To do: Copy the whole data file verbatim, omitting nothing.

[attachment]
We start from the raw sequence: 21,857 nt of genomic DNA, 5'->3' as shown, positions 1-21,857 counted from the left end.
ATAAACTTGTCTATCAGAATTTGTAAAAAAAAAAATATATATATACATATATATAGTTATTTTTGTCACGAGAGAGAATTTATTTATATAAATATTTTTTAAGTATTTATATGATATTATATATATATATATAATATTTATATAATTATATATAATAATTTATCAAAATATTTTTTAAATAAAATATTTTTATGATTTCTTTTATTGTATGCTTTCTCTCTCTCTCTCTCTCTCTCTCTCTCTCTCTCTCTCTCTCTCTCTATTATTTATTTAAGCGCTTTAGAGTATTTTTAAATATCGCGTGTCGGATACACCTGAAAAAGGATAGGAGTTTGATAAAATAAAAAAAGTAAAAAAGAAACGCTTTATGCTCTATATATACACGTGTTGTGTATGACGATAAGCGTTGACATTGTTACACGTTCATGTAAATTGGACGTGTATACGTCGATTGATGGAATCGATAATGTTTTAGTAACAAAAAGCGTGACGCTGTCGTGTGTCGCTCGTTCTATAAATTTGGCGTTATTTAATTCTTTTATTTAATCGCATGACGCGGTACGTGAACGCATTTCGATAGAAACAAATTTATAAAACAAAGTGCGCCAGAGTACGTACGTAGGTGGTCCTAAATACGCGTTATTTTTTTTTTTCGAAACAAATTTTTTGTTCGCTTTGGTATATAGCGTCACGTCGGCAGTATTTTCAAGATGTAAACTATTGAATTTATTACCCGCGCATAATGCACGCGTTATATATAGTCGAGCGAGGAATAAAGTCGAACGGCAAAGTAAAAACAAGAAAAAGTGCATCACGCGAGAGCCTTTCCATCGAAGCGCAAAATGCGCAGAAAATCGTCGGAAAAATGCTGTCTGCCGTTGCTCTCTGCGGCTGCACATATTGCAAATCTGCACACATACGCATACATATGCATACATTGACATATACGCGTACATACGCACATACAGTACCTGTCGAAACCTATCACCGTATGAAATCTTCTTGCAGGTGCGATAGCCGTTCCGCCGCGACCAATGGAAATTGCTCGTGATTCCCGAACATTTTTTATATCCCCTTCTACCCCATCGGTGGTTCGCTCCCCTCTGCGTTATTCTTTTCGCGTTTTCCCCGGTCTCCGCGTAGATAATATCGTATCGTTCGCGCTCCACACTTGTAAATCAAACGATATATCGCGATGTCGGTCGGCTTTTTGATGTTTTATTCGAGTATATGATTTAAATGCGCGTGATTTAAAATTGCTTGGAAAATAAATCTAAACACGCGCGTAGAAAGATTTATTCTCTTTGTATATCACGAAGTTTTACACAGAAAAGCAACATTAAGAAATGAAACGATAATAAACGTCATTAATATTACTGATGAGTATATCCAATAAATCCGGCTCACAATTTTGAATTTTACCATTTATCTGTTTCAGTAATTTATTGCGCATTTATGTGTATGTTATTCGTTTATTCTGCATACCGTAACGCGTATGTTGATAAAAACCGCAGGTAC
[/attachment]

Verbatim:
We start from the raw sequence: 21,857 nt of genomic DNA, 5'->3' as shown, positions 1-21,857 counted from the left end.
ATAAACTTGTCTATCAGAATTTGTAAAAAAAAAAATATATATATACATATATATAGTTATTTTTGTCACGAGAGAGAATTTATTTATATAAATATTTTTTAAGTATTTATATGATATTATATATATATATATAATATTTATATAATTATATATAATAATTTATCAAAATATTTTTTAAATAAAATATTTTTATGATTTCTTTTATTGTATGCTTTCTCTCTCTCTCTCTCTCTCTCTCTCTCTCTCTCTCTCTCTCTCTCTATTATTTATTTAAGCGCTTTAGAGTATTTTTAAATATCGCGTGTCGGATACACCTGAAAAAGGATAGGAGTTTGATAAAATAAAAAAAGTAAAAAAGAAACGCTTTATGCTCTATATATACACGTGTTGTGTATGACGATAAGCGTTGACATTGTTACACGTTCATGTAAATTGGACGTGTATACGTCGATTGATGGAATCGATAATGTTTTAGTAACAAAAAGCGTGACGCTGTCGTGTGTCGCTCGTTCTATAAATTTGGCGTTATTTAATTCTTTTATTTAATCGCATGACGCGGTACGTGAACGCATTTCGATAGAAACAAATTTATAAAACAAAGTGCGCCAGAGTACGTACGTAGGTGGTCCTAAATACGCGTTATTTTTTTTTTTCGAAACAAATTTTTTGTTCGCTTTGGTATATAGCGTCACGTCGGCAGTATTTTCAAGATGTAAACTATTGAATTTATTACCCGCGCATAATGCACGCGTTATATATAGTCGAGCGAGGAATAAAGTCGAACGGCAAAGTAAAAACAAGAAAAAGTGCATCACGCGAGAGCCTTTCCATCGAAGCGCAAAATGCGCAGAAAATCGTCGGAAAAATGCTGTCTGCCGTTGCTCTCTGCGGCTGCACATATTGCAAATCTGCACACATACGCATACATATGCATACATTGACATATACGCGTACATACGCACATACAGTACCTGTCGAAACCTATCACCGTATGAAATCTTCTTGCAGGTGCGATAGCCGTTCCGCCGCGACCAATGGAAATTGCTCGTGATTCCCGAACATTTTTTATATCCCCTTCTACCCCATCGGTGGTTCGCTCCCCTCTGCGTTATTCTTTTCGCGTTTTCCCCGGTCTCCGCGTAGATAATATCGTATCGTTCGCGCTCCACACTTGTAAATCAAACGATATATCGCGATGTCGGTCGGCTTTTTGATGTTTTATTCGAGTATATGATTTAAATGCGCGTGATTTAAAATTGCTTGGAAAATAAATCTAAACACGCGCGTAGAAAGATTTATTCTCTTTGTATATCACGAAGTTTTACACAGAAAAGCAACATTAAGAAATGAAACGATAATAAACGTCATTAATATTACTGATGAGTATATCCAATAAATCCGGCTCACAATTTTGAATTTTACCATTTATCTGTTTCAGTAATTTATTGCGCATTTATGTGTATGTTATTCGTTTATTCTGCATACCGTAACGCGTATGTTGATAAAAACCGCAGGTAC